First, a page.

SoundExchange royalties dispute with Music Choice to be referred to Copyright Royalty Board

Michael Huppe, President and CEO at Sound Exchange

On Monday (December 20), US performance rights organization SoundExchange secured a legal victory in a royalties battle with US television service Music Choice.

The court decided that the case will be referred to the Copyright Royalties Board (CRB), rather than it being heard in Federal court.

SoundExchange launched a lawsuit against Music Choice to recover underpaid royalties in April 2019, following an audit of Music Choice’s royalty statements.

At the time, SoundExchange claimed that “Music Choice systematically underreported its Gross Proceeds”, leading to underpayment to SoundExchange for statutory royalties related to its business establishment service (BES).

Music Choice relies on a statutory license to obtain the rights to use sound recordings in its BES.

Currently, the basic royalty rate for a BES, decided by the CRB, is “12.5% of [the] Licensee’s ‘Gross Proceeds’” derived from the use in such service of musical programs that are attributable to copyrighted recordings.”

SoundExchange engaged an independent auditor to verify the royalty statements provided by Music Choice for its BES during the period of January 1, 2013 through December 31, 2016 and claims to have found it was that wasn’t paying the correct royalties for its use of sound recordings.

SoundExchange argues that the legal action should be referred to the CRB “under the doctrine of primary jurisdiction” because “[t]he Board has the expertise and jurisdiction necessary to resolve the parties’ dispute over interpretation of the Board’s royalty rate regulation”.

In his written comments, which you can read in full here, Judge Reggie B. Walton of the U.S. District Court for the District of Columbia explains that “the doctrine of primary jurisdiction … is concerned with promoting proper relationships between the courts and administrative agencies charged with particular regulatory duties”.

As first reported by Law360, Music Choice disagrees that the doctrine of primary jurisdiction should be invoked in this instance, and also notes that the issue shouldn’t be referred to the CRB because the Board “does not have any authority to enforce the statutory license regulations or resolve payment disputes”.

Music Choice also claims that “the questions presented by this case”, which relate to the “interpretation of regulations and statutes of that authority to the unique facts of this case, are of the sort that district courts routinely resolve”.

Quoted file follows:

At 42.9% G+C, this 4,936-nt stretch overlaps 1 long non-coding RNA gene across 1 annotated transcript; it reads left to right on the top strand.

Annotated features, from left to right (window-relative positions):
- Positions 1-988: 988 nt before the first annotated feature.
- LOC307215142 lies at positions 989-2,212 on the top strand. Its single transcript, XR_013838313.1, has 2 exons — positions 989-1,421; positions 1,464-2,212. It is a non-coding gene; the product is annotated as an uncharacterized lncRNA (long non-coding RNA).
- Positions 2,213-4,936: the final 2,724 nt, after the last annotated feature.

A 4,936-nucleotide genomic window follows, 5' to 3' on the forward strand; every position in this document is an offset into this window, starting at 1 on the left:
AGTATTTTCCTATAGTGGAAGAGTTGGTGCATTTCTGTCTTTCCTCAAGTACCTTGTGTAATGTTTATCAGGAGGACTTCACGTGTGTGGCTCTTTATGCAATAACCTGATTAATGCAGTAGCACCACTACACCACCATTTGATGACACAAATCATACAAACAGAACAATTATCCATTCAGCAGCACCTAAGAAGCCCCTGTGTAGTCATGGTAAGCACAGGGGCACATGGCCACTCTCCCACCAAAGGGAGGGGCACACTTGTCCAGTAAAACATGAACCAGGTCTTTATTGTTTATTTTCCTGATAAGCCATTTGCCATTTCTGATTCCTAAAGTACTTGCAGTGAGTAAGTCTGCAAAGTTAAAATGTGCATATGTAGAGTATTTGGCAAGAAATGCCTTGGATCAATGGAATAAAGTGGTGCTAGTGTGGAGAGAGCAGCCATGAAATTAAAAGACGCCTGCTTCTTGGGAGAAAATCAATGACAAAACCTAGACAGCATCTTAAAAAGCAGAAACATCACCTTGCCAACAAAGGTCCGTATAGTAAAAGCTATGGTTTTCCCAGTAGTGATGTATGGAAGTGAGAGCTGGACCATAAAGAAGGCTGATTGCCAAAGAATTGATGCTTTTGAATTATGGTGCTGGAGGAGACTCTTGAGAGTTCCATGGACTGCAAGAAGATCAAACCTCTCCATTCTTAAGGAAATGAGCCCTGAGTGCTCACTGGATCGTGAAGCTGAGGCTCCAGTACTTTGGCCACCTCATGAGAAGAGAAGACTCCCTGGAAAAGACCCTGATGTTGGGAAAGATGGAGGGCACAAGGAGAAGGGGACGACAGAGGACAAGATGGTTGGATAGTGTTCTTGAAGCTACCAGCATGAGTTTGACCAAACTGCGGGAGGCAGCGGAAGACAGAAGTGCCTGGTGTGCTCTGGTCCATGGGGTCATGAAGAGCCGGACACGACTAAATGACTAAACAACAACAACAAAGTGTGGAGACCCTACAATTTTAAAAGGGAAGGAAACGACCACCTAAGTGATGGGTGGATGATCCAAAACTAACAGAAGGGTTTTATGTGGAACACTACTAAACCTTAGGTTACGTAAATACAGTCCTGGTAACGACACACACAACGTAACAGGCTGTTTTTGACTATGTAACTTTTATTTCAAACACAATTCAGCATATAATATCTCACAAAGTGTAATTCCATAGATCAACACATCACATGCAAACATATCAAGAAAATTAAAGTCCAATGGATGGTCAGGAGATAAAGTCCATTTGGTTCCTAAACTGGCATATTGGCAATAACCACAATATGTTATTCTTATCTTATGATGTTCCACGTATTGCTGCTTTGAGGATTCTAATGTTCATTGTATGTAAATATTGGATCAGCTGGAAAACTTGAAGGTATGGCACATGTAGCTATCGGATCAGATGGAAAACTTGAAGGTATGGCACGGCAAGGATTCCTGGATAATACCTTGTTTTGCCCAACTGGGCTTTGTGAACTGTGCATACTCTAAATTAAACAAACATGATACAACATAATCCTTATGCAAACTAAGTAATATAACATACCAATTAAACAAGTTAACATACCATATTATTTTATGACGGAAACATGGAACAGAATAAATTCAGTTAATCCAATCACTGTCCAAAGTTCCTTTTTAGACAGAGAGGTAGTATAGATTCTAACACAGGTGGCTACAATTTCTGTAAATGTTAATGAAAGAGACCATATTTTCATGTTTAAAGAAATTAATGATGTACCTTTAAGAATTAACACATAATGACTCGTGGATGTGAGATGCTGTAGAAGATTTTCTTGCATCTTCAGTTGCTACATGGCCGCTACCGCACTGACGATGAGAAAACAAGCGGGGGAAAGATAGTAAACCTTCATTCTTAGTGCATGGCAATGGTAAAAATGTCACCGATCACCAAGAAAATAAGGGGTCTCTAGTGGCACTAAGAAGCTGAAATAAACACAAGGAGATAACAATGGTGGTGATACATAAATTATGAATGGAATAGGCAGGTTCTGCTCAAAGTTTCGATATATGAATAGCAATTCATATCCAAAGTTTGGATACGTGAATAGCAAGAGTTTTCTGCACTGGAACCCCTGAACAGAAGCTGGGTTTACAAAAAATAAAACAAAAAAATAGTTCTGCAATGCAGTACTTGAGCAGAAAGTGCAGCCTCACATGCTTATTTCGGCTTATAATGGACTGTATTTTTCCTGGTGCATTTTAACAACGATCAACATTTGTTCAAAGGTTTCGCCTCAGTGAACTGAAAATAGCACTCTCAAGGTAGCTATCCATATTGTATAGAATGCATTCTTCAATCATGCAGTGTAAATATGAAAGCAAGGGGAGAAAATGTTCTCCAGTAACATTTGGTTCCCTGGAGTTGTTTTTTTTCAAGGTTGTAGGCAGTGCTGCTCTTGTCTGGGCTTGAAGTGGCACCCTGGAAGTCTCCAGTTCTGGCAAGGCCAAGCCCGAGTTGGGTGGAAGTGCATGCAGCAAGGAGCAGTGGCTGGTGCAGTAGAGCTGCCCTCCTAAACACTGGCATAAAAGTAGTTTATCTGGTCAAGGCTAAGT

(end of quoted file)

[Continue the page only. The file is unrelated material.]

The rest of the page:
“It is absolutely appropriate for the Court to refer disputes over ambiguous statutory or regulatory interpretation to the Board.”

Judge Reggie B. Walton

Commenting on Music Choice’s argument that the CRB doesn’t have the authority to determine the outcome of this case, Walton writes that “Music Choice’s contrary interpretation would result in the following illogical outcome: although the board would retain continuing jurisdiction over its own determinations, it would be unable to correct errors or respond to unforeseen circumstances arising out of older determinations.”

Added Walton: “It is absolutely appropriate for the Court to refer disputes over ambiguous statutory or regulatory interpretation to the Board when in the Court’s discretion the Board is best suited to offer guidance in the first instance due to its expertise.”

Walton concluded:  “In sum, the balance of all the relevant factors, including judicial economy, weigh in favor of referring the question of regulatory interpretation raised by this case to the Board pursuant to the doctrine of primary jurisdiction.”

“Music Choice’s actions reflect a persistent effort to avoid paying royalties for its use of protected sound recordings.”

Colin Rushing, SoundExchange, speaking in 2019

In 2019, when SoundExchange launched the legal action, then Senior Vice President and General Counsel (and now Cheif Legal Officer), Colin Rushing, said: “Music Choice’s actions reflect a persistent effort to avoid paying royalties for its use of protected sound recordings.

“Its creative accounting has cheated creators out of the royalties they are due and is inconsistent with the Copyright Royalty Board’s regulations.”

“We hope this action will compel Music Choice to pay the royalties that are due to music creators and to change its practices moving forward.”

In April last year Sound Exchange announced that it has distributed more than $7 billion in total royalties to music creators since its creation in 2003.Music Business Worldwide